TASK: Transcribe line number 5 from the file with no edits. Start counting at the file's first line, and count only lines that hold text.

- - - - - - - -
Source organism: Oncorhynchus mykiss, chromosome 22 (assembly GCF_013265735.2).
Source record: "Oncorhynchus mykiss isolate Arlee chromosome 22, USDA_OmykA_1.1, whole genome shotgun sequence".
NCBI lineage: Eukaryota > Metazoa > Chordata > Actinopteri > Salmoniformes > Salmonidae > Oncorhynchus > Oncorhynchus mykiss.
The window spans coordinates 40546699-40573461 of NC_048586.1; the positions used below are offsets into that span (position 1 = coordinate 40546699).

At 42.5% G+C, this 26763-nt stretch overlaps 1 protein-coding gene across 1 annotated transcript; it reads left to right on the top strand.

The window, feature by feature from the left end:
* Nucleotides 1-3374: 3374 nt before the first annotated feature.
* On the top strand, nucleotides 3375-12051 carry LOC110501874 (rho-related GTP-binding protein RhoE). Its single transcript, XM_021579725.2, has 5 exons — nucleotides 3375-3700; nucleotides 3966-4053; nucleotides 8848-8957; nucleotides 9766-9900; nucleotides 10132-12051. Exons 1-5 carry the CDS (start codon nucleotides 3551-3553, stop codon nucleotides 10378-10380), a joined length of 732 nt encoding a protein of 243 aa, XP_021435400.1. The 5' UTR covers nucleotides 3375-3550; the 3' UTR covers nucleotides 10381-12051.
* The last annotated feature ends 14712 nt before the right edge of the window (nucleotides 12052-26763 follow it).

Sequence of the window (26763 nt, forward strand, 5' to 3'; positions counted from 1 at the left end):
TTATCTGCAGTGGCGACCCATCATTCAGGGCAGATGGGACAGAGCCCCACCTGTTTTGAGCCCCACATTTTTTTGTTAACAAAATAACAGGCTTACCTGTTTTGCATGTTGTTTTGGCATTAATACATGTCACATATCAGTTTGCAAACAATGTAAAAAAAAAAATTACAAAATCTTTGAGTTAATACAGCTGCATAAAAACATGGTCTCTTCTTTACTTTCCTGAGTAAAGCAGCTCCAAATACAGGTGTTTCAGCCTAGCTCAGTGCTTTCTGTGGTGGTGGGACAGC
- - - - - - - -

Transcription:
At 42.5% G+C, this 26763-nt stretch overlaps 1 protein-coding gene across 1 annotated transcript; it reads left to right on the top strand.